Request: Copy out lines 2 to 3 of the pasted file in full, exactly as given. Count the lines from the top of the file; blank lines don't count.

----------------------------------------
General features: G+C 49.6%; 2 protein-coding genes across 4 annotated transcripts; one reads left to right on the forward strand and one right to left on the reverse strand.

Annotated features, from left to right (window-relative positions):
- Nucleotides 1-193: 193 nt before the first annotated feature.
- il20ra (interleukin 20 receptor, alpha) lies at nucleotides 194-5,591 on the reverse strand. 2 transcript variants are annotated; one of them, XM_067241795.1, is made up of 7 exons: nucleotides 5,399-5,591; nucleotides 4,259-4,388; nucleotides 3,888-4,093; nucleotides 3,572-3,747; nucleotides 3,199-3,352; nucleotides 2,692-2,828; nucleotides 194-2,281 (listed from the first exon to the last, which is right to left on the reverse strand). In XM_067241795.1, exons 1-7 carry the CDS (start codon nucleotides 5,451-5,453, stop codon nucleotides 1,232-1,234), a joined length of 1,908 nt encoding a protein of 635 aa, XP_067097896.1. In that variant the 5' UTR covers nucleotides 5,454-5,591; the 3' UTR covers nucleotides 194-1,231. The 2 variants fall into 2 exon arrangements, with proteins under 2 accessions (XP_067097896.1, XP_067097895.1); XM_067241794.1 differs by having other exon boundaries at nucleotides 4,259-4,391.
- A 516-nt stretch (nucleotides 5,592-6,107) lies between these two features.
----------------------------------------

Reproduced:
Annotated features, from left to right (window-relative positions):
- Nucleotides 1-193: 193 nt before the first annotated feature.